The Fire salamander (Salamandra salamandra) is one of Europe's largest salamanders (up to 20 cm in length). They have a stocky body with a black base color and a pattern of yellow spots or stripes. In the Netherlands they can't be confused with any other salamander due to their appearance. The larvae are brown/black and develop light yellow spots as they get older. These spots are especially noticeable at the base of their legs, close to the body.
Distribution & Life History
The Fire salamander is the only strictly terrestrial salamander in the Netherlands. All other Urodelans in the Netherlands are newts which have a aquatic phase in spring during mating season. In the Netherlands the species only occurs in the region called "Southern Limburg" in the most southern tip of the country (enclosed by Belgium and Germany - see map). Incidental records from the south-east of the province Gelderland and the extreme northeast of the province Overijssel are known but no populations exist in these areas (they do in nearby Germany). A hilly landscape with streams make up the natural habitat of the species. Calcareous soil, streams and seeps and a high ground water level appear to be the most important habitat requirements. Another important habitat characteristic are shaded, cool and moist hiding places. Larvae are deposited in clear, oxygenated water like streams, wells and ponds fed by streams. Worms and slugs make of the bulk of the diet of adult animals. Adults have a very small home range and individuals may be found in the some location for many years.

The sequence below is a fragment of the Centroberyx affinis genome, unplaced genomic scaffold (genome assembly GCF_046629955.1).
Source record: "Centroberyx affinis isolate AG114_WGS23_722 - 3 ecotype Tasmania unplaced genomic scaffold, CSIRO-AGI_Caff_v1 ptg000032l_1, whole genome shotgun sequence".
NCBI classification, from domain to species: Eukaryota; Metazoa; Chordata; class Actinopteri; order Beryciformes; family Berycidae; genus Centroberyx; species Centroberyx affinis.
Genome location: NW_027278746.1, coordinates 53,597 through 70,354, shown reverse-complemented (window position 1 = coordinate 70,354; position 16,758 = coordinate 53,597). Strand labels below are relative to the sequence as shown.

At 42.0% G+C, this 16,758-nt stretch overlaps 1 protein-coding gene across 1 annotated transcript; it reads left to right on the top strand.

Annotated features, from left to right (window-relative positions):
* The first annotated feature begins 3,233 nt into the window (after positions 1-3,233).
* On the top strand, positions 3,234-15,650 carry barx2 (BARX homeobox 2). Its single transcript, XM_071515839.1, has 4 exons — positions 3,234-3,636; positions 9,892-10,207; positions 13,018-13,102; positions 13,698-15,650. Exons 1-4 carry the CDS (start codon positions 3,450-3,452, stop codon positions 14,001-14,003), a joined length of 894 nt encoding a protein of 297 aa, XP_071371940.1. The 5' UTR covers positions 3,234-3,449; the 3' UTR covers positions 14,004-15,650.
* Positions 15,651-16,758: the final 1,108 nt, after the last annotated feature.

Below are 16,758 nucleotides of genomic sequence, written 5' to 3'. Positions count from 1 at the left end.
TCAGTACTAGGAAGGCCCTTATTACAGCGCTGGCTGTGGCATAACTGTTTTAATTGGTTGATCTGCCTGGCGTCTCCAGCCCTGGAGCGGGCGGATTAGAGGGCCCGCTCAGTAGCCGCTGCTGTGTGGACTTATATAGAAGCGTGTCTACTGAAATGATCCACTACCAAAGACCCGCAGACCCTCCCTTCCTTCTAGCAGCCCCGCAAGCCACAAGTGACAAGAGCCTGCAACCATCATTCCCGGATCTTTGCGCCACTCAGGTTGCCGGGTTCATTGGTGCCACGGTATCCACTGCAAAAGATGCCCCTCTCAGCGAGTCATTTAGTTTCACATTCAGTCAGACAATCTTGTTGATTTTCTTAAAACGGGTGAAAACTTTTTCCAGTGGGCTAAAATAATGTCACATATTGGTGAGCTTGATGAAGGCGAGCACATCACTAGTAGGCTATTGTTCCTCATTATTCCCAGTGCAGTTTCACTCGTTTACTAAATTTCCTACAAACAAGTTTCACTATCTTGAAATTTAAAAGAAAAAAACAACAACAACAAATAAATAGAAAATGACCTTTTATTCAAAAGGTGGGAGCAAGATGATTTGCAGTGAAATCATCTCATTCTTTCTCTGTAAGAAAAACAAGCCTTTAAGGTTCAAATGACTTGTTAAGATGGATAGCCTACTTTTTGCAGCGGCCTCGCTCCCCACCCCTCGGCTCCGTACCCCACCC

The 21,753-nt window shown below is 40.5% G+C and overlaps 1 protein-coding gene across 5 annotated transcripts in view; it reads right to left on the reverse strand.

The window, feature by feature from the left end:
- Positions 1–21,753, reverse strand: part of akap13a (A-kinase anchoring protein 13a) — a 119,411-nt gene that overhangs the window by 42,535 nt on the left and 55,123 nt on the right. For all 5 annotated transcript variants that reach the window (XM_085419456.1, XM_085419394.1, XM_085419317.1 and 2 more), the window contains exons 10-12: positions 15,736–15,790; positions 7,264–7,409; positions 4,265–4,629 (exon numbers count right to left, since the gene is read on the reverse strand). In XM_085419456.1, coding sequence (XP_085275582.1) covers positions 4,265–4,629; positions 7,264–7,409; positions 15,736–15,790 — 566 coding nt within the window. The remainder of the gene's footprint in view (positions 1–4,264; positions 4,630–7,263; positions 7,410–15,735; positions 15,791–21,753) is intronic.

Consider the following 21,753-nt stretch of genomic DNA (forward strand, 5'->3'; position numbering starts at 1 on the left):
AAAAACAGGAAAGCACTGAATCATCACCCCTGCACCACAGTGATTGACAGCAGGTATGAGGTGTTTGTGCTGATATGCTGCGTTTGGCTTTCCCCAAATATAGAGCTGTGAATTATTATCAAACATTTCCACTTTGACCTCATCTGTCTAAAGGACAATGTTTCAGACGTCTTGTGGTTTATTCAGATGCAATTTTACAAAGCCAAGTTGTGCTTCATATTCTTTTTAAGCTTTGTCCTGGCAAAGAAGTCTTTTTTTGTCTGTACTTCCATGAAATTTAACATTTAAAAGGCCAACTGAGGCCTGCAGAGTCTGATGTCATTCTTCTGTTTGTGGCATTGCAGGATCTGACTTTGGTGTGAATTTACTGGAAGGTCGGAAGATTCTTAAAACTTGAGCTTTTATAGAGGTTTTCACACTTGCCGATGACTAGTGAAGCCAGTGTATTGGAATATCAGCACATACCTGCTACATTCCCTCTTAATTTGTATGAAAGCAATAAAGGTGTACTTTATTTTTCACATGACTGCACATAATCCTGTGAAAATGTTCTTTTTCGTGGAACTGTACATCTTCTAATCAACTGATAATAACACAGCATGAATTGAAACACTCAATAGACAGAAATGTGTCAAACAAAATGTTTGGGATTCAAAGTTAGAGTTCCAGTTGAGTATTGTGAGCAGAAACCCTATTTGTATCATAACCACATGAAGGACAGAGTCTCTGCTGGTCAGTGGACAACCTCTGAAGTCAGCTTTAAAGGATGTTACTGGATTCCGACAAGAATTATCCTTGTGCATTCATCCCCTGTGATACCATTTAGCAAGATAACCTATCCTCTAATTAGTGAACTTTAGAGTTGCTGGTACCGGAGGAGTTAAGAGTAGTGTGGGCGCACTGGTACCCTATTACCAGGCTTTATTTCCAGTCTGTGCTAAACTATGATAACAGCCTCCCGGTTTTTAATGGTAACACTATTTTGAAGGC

In the Netherlands the Fire salamander has been included in the National Red List (Staatscourant, 2009 cf. van Delft et al., 2007). All amphibians in the Netherlands enjoy protection through national law which protects native species (Flora and Fauna wet, table 3) including the Fire salamander. The Bern Convention also included the Fire salamander as a protected species (appendix 3).